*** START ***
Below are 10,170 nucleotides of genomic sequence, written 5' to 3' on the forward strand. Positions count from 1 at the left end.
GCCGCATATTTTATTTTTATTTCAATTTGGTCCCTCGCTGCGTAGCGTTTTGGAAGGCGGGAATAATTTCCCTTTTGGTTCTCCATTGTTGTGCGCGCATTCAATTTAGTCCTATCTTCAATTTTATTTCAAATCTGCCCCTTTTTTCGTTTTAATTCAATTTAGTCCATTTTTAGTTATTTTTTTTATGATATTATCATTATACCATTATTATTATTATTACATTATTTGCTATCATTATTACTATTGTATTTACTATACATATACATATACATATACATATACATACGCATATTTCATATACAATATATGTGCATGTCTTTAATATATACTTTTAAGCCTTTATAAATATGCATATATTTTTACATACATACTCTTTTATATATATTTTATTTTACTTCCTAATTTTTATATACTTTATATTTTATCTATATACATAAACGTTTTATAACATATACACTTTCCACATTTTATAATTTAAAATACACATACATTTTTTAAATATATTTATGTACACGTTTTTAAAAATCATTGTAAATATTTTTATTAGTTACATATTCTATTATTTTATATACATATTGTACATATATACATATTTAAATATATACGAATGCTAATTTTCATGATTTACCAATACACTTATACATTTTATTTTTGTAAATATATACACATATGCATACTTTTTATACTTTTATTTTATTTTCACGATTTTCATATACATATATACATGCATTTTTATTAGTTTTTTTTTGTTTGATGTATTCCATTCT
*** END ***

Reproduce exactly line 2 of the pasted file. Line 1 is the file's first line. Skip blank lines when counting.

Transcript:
GCCGCATATTTTATTTTTATTTCAATTTGGTCCCTCGCTGCGTAGCGTTTTGGAAGGCGGGAATAATTTCCCTTTTGGTTCTCCATTGTTGTGCGCGCATTCAATTTAGTCCTATCTTCAATTTTATTTCAAATCTGCCCCTTTTTTCGTTTTAATTCAATTTAGTCCATTTTTAGTTATTTTTTTTATGATATTATCATTATACCATTATTATTATTATTACATTATTTGCTATCATTATTACTATTGTATTTACTATACATATACATATACATATACATATACATACGCATATTTCATATACAATATATGTGCATGTCTTTAATATATACTTTTAAGCCTTTATAAATATGCATATATTTTTACATACATACTCTTTTATATATATTTTATTTTACTTCCTAATTTTTATATACTTTATATTTTATCTATATACATAAACGTTTTATAACATATACACTTTCCACATTTTATAATTTAAAATACACATACATTTTTTAAATATATTTATGTACACGTTTTTAAAAATCATTGTAAATATTTTTATTAGTTACATATTCTATTATTTTATATACATATTGTACATATATACATATTTAAATATATACGAATGCTAATTTTCATGATTTACCAATACACTTATACATTTTATTTTTGTAAATATATACACATATGCATACTTTTTATACTTTTATTTTATTTTCACGATTTTCATATACATATATACATGCATTTTTATTAGTTTTTTTTTGTTTGATGTATTCCATTCT